Wales is a principality that is governed from Whitehall in London. Since 1964, when the position of Secretary of State for Wales was established, an increasing degree of administrative autonomy for Wales has evolved. AU British political parties are represented, although the Labor Party is strongest in the industrial south. The Welsh Nationalist Party (Plaid Cymru) and other separatist groups are small but vocal. Social Organization. Wales was and remains far less classconscious than England. After the Union of 1536, whereby authority was centralized in London, the aristocrats drifted away and Wales increasingly became a land of smallholders. The Acts of Enclosure were never applied in Wales. A large liberal-oriented working class and an egalitarian middle class have emerged in the industrial south.
Political Organization. In 1974 the internal political organization of Wales was simplified and Monmouthshire, now Gwent, was transferred to Wales. Sparsely populated counties in the north and central uplands were amalgamated and Glamorgan was divided into three new counties. The eight counties were subdivided into thirty-seven districts, and Cardiff retained its status as a city and capital of Wales. Each county and administrative district has its own elected council.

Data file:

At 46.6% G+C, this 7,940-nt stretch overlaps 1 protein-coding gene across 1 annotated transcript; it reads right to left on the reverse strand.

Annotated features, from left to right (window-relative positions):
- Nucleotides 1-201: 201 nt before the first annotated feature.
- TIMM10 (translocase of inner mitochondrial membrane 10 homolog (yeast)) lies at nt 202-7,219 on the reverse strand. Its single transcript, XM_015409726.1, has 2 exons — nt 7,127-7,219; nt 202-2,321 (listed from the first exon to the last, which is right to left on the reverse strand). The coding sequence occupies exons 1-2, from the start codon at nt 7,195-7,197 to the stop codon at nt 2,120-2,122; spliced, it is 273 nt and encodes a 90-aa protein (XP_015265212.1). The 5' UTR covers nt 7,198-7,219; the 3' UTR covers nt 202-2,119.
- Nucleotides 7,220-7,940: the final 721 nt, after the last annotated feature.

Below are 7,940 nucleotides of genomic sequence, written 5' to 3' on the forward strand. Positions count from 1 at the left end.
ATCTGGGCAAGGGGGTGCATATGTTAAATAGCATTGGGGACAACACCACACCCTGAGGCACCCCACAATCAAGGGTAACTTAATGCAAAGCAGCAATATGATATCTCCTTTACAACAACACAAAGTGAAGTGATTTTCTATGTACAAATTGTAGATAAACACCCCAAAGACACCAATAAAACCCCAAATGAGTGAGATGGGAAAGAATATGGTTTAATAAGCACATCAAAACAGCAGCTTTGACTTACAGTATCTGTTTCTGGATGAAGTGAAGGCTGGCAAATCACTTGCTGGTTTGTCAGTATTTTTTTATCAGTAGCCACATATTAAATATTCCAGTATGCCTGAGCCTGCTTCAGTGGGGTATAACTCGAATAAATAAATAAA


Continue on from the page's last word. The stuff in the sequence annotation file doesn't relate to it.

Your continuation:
Social Control. On the local level gossip, religious values, and ethnic pride are the primary means of social control. Above this, the British court system prevails. Both English and Welsh are used in the courts.
Conflict. Welsh history was dominated by centuries of military and social conflict with the English and internal dissention. The nineteenth and twentieth centuries have seen the rise of a Welsh cultural revival and ethnic consciousness in the face of a decline in the use of the Welsh language. Much of this revival has centered around the musical and literary competitions of the Welsh eisteddfod, Welsh religiosity, literary societies, and the efforts to have Welsh recognized as one of the official languages in Wales.